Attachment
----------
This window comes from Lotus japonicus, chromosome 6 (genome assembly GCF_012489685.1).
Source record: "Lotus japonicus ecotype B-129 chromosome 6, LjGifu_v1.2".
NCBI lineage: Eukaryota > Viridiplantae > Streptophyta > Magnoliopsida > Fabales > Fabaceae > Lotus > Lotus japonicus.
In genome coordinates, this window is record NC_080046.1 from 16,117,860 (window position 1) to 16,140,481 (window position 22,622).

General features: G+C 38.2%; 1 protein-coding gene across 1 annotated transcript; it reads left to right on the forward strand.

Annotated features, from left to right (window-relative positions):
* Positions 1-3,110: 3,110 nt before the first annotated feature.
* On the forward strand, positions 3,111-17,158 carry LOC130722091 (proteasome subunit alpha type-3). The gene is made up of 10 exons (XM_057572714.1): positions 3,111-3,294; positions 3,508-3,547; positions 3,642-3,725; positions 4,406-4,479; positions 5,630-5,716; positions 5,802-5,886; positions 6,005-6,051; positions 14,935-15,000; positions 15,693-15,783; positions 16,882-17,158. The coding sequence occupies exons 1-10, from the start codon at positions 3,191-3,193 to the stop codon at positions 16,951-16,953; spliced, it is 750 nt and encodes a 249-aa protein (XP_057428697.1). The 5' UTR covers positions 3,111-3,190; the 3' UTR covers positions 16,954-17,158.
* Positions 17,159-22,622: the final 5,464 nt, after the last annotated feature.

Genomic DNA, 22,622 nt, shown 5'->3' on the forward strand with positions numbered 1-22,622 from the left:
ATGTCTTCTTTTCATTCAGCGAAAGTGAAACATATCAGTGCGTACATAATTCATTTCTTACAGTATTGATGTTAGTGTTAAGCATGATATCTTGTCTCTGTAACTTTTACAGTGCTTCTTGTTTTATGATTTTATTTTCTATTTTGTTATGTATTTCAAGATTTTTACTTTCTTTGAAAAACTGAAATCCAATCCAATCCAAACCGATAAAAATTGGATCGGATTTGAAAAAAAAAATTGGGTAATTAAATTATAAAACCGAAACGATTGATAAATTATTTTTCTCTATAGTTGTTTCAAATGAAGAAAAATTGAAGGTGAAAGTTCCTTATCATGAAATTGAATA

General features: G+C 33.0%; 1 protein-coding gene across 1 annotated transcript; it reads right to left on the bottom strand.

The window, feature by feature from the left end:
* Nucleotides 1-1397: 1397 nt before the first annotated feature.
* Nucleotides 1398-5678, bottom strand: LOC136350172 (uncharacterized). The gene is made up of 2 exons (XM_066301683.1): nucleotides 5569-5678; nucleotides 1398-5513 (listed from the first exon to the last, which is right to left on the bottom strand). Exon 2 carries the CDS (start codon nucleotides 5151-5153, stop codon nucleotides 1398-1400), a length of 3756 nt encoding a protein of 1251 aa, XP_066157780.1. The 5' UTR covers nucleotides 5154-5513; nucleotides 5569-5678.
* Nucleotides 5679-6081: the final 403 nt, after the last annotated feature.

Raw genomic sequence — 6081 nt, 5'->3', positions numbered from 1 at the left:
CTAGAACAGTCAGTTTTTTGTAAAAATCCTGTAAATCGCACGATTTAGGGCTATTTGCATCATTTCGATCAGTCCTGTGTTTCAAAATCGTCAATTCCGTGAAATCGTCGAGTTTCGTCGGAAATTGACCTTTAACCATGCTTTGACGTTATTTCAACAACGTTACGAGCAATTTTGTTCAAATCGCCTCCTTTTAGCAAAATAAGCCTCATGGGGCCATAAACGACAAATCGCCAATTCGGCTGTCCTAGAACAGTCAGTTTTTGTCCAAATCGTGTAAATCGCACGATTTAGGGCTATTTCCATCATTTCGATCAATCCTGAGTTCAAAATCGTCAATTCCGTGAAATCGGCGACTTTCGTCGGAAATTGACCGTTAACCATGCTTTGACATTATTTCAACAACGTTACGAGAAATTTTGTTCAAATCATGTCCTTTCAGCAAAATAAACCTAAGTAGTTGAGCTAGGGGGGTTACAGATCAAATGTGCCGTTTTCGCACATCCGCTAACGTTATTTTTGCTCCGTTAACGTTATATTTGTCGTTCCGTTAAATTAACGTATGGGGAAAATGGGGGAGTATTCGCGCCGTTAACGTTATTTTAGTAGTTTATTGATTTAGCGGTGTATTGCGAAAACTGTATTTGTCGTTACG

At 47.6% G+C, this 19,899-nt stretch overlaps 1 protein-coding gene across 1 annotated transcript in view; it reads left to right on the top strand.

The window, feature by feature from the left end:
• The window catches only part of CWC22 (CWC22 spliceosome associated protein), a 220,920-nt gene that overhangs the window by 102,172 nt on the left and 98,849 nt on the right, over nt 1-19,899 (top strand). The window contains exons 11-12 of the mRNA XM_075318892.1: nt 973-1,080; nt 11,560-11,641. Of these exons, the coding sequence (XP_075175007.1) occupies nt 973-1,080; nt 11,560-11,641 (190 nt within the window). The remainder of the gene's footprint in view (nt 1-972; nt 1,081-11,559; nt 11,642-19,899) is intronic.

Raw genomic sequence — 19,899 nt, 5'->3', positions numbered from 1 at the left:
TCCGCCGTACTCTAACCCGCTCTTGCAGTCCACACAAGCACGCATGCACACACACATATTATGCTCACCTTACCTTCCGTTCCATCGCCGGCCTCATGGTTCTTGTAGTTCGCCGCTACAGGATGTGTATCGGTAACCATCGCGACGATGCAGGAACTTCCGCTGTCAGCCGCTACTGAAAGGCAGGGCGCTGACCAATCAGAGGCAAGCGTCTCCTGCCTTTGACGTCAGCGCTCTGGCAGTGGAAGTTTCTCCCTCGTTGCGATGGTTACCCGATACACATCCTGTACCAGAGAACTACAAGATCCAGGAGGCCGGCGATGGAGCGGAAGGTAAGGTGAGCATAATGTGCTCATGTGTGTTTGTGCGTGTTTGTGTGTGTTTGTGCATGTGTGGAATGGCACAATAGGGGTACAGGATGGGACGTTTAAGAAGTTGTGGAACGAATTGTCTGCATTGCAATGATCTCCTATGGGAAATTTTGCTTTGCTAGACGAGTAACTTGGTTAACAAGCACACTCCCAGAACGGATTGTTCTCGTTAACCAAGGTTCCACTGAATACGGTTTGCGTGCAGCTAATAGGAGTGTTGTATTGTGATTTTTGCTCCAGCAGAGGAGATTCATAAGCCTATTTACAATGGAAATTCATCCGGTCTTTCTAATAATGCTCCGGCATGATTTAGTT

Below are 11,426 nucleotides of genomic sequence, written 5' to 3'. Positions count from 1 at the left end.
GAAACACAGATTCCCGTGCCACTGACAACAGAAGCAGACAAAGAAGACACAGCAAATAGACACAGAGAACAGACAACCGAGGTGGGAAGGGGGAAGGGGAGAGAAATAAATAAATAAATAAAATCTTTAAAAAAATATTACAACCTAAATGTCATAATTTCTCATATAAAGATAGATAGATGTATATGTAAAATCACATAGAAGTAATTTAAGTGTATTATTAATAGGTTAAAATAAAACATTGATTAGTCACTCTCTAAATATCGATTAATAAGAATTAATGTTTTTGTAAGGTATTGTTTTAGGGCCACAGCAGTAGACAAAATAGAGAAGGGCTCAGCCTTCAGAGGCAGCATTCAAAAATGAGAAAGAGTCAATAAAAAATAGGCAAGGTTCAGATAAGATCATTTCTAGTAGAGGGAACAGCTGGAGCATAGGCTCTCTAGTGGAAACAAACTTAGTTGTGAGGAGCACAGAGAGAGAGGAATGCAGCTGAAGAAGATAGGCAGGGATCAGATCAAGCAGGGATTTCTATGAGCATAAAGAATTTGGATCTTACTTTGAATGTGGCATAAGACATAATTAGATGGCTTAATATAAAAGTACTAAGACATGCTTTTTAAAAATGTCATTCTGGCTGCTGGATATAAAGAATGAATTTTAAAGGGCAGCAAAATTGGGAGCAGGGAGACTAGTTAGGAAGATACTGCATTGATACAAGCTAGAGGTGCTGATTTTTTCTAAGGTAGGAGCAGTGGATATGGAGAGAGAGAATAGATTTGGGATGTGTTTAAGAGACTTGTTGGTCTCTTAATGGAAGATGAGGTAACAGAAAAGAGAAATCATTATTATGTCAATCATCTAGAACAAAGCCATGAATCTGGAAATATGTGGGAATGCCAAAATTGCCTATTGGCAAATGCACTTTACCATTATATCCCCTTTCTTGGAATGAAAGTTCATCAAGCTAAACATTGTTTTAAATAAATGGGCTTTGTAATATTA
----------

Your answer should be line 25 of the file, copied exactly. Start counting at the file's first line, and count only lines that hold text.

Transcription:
GAAACACAGATTCCCGTGCCACTGACAACAGAAGCAGACAAAGAAGACACAGCAAATAGACACAGAGAACAGACAACCGAGGTGGGAAGGGGGAAGGGGAGAGAAATAAATAAATAAATAAAATCTTTAAAAAAATATTACAACCTAAATGTCATAATTTCTCATATAAAGATAGATAGATGTATATGTAAAATCACATAGAAGTAATTTAAGTGTATTATTAATAGGTTAAAATAAAACATTGATTAGTCACTCTCTAAATATCGATTAATAAGAATTAATGTTTTTGTAAGGTATTGTTTTAGGGCCACAGCAGTAGACAAAATAGAGAAGGGCTCAGCCTTCAGAGGCAGCATTCAAAAATGAGAAAGAGTCAATAAAAAATAGGCAAGGTTCAGATAAGATCATTTCTAGTAGAGGGAACAGCTGGAGCATAGGCTCTCTAGTGGAAACAAACTTAGTTGTGAGGAGCACAGAGAGAGAGGAATGCAGCTGAAGAAGATAGGCAGGGATCAGATCAAGCAGGGATTTCTATGAGCATAAAGAATTTGGATCTTACTTTGAATGTGGCATAAGACATAATTAGATGGCTTAATATAAAAGTACTAAGACATGCTTTTTAAAAATGTCATTCTGGCTGCTGGATATAAAGAATGAATTTTAAAGGGCAGCAAAATTGGGAGCAGGGAGACTAGTTAGGAAGATACTGCATTGATACAAGCTAGAGGTGCTGATTTTTTCTAAGGTAGGAGCAGTGGATATGGAGAGAGAGAATAGATTTGGGATGTGTTTAAGAGACTTGTTGGTCTCTTAATGGAAGATGAGGTAACAGAAAAGAGAAATCATTATTATGTCAATCATCTAGAACAAAGCCATGAATCTGGAAATATGTGGGAATGCCAAAATTGCCTATTGGCAAATGCACTTTACCATTATATCCCCTTTCTTGGAATGAAAGTTCATCAAGCTAAACATTGTTTTAAATAAATGGGCTTTGTAATATTA